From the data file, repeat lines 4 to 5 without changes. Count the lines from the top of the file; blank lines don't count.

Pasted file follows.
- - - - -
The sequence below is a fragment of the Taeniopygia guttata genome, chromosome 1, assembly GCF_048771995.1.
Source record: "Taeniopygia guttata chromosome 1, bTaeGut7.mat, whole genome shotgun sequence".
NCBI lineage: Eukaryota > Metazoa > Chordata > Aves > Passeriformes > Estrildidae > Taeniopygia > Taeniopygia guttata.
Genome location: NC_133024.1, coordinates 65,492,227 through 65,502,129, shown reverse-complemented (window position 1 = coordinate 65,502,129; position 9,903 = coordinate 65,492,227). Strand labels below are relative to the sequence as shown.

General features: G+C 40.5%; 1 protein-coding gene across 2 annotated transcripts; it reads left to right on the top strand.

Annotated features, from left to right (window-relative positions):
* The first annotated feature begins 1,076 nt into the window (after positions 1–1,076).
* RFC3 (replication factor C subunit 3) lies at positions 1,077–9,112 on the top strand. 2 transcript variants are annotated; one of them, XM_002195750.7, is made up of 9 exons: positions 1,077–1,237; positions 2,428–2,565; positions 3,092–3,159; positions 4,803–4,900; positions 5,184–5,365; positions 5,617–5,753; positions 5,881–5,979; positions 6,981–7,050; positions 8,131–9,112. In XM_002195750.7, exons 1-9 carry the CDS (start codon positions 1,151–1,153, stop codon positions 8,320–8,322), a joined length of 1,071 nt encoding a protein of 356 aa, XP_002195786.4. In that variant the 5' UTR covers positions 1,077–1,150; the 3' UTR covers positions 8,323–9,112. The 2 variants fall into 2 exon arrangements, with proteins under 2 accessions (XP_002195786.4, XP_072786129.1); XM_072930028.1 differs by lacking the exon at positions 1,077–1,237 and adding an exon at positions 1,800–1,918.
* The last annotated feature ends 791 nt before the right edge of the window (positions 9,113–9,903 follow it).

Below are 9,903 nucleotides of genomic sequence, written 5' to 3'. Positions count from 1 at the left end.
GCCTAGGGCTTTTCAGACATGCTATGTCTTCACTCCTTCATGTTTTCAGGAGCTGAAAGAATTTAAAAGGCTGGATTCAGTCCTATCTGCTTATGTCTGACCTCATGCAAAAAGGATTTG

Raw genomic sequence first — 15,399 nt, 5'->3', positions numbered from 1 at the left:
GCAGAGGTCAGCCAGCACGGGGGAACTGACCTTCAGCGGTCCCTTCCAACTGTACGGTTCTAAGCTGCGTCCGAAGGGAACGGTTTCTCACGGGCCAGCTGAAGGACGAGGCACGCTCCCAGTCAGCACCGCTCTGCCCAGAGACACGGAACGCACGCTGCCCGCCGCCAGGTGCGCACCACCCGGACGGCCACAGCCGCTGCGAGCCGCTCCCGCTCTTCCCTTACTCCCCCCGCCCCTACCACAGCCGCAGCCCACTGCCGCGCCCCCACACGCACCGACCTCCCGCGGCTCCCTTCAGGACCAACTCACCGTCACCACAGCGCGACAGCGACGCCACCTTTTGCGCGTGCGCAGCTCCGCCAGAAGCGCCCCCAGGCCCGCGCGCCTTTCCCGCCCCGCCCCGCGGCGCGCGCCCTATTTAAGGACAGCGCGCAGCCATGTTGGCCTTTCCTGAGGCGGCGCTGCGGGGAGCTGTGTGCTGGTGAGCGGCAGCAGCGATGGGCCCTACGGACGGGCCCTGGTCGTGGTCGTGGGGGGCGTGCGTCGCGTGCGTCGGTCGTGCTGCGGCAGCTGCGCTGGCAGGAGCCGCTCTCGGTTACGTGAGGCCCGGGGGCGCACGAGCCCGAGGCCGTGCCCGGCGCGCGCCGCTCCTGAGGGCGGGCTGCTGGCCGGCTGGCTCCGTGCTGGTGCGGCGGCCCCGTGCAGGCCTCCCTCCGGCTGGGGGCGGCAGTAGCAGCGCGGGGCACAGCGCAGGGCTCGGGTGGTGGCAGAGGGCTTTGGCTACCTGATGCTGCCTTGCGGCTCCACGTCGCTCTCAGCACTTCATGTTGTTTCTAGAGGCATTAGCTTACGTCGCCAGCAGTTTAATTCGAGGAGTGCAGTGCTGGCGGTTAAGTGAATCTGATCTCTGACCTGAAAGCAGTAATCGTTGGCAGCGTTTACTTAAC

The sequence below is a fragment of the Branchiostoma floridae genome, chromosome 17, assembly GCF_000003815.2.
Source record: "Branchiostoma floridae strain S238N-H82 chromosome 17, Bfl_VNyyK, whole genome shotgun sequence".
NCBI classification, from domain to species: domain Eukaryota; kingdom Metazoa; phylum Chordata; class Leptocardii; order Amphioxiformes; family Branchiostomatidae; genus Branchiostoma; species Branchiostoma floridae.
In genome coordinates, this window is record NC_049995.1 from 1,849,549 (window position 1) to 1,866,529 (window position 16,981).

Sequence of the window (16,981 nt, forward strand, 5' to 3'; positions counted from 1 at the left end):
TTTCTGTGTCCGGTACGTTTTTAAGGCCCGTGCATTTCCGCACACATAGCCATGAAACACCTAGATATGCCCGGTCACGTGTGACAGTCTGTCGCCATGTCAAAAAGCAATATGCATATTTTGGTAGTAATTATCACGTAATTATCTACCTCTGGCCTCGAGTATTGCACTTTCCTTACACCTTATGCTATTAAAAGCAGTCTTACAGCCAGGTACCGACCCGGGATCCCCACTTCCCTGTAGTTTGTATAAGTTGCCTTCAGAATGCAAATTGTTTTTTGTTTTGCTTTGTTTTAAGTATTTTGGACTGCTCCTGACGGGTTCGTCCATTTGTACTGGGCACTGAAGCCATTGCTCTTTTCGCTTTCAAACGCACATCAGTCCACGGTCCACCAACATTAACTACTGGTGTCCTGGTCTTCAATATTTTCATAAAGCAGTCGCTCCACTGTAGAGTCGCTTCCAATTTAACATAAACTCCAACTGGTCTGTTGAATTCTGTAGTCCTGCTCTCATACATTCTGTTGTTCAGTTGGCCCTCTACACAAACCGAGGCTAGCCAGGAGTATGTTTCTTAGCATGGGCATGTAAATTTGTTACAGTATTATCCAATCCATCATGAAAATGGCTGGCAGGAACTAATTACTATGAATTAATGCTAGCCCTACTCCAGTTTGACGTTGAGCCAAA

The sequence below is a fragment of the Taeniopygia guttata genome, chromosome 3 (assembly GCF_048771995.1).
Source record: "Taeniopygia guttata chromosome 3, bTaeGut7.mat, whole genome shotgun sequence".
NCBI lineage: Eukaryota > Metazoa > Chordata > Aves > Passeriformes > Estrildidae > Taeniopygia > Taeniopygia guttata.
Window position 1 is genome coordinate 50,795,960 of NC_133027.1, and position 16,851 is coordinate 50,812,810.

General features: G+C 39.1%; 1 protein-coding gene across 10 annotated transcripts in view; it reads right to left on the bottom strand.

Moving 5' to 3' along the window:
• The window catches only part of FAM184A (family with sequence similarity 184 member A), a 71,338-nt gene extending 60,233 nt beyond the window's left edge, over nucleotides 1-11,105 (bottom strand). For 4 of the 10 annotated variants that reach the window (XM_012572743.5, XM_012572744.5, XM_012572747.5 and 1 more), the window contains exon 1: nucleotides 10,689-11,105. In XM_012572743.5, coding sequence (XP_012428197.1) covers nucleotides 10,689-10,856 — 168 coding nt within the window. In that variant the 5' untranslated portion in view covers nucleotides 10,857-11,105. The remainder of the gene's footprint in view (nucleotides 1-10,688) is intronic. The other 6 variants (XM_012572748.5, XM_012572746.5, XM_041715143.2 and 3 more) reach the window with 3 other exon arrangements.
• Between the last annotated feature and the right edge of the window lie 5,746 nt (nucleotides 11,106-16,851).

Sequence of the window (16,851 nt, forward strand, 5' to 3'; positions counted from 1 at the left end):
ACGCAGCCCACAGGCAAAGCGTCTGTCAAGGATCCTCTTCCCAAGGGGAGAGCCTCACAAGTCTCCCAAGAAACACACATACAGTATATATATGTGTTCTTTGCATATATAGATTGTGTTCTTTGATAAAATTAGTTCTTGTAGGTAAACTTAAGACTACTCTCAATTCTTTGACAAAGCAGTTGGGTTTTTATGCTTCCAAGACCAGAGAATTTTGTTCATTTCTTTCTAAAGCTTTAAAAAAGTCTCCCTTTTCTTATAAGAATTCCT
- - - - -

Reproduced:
Genome location: NC_133024.1, coordinates 65,492,227 through 65,502,129, shown reverse-complemented (window position 1 = coordinate 65,502,129; position 9,903 = coordinate 65,492,227). Strand labels below are relative to the sequence as shown.

General features: G+C 40.5%; 1 protein-coding gene across 2 annotated transcripts; it reads left to right on the top strand.